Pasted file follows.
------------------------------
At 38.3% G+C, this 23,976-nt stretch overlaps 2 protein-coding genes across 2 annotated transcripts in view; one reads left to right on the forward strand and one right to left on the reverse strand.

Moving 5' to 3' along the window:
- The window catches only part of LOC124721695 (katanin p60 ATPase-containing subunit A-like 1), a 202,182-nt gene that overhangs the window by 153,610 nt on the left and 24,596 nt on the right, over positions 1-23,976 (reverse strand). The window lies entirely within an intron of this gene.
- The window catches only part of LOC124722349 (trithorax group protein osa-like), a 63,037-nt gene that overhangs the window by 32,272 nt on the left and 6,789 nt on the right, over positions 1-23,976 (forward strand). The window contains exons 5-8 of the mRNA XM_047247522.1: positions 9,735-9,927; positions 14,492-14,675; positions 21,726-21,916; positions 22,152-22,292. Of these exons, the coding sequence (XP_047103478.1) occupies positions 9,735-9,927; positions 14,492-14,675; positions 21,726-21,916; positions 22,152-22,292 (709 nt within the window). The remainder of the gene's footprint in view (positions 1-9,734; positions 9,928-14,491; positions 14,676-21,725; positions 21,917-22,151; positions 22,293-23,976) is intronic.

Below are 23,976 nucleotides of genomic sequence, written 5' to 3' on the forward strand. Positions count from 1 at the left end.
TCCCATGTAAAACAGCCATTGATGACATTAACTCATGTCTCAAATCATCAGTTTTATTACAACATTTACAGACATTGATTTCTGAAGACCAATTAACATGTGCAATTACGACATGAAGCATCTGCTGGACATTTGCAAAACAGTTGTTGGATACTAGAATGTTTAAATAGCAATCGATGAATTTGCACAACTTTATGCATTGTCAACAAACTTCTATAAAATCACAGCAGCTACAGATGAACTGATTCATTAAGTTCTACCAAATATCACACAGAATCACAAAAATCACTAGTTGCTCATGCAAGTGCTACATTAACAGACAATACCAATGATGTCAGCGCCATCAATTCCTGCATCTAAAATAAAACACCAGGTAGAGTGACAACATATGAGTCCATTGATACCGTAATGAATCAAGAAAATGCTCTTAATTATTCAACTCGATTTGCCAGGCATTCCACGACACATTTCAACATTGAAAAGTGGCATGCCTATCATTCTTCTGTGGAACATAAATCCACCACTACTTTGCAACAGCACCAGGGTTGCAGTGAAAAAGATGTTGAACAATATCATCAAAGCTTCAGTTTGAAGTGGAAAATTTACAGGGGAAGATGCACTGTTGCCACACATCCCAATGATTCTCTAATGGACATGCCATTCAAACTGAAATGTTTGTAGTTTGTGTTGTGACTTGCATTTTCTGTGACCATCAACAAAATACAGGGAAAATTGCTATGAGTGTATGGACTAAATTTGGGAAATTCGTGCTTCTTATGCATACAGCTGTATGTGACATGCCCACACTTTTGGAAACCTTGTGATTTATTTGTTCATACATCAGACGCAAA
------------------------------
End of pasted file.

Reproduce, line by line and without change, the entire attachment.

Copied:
At 38.3% G+C, this 23,976-nt stretch overlaps 2 protein-coding genes across 2 annotated transcripts in view; one reads left to right on the forward strand and one right to left on the reverse strand.

Moving 5' to 3' along the window:
- The window catches only part of LOC124721695 (katanin p60 ATPase-containing subunit A-like 1), a 202,182-nt gene that overhangs the window by 153,610 nt on the left and 24,596 nt on the right, over positions 1-23,976 (reverse strand). The window lies entirely within an intron of this gene.
- The window catches only part of LOC124722349 (trithorax group protein osa-like), a 63,037-nt gene that overhangs the window by 32,272 nt on the left and 6,789 nt on the right, over positions 1-23,976 (forward strand). The window contains exons 5-8 of the mRNA XM_047247522.1: positions 9,735-9,927; positions 14,492-14,675; positions 21,726-21,916; positions 22,152-22,292. Of these exons, the coding sequence (XP_047103478.1) occupies positions 9,735-9,927; positions 14,492-14,675; positions 21,726-21,916; positions 22,152-22,292 (709 nt within the window). The remainder of the gene's footprint in view (positions 1-9,734; positions 9,928-14,491; positions 14,676-21,725; positions 21,917-22,151; positions 22,293-23,976) is intronic.

Below are 23,976 nucleotides of genomic sequence, written 5' to 3' on the forward strand. Positions count from 1 at the left end.
TCCCATGTAAAACAGCCATTGATGACATTAACTCATGTCTCAAATCATCAGTTTTATTACAACATTTACAGACATTGATTTCTGAAGACCAATTAACATGTGCAATTACGACATGAAGCATCTGCTGGACATTTGCAAAACAGTTGTTGGATACTAGAATGTTTAAATAGCAATCGATGAATTTGCACAACTTTATGCATTGTCAACAAACTTCTATAAAATCACAGCAGCTACAGATGAACTGATTCATTAAGTTCTACCAAATATCACACAGAATCACAAAAATCACTAGTTGCTCATGCAAGTGCTACATTAACAGACAATACCAATGATGTCAGCGCCATCAATTCCTGCATCTAAAATAAAACACCAGGTAGAGTGACAACATATGAGTCCATTGATACCGTAATGAATCAAGAAAATGCTCTTAATTATTCAACTCGATTTGCCAGGCATTCCACGACACATTTCAACATTGAAAAGTGGCATGCCTATCATTCTTCTGTGGAACATAAATCCACCACTACTTTGCAACAGCACCAGGGTTGCAGTGAAAAAGATGTTGAACAATATCATCAAAGCTTCAGTTTGAAGTGGAAAATTTACAGGGGAAGATGCACTGTTGCCACACATCCCAATGATTCTCTAATGGACATGCCATTCAAACTGAAATGTTTGTAGTTTGTGTTGTGACTTGCATTTTCTGTGACCATCAACAAAATACAGGGAAAATTGCTATGAGTGTATGGACTAAATTTGGGAAATTCGTGCTTCTTATGCATACAGCTGTATGTGACATGCCCACACTTTTGGAAACCTTGTGATTTATTTGTTCATACATCAGACGCAAA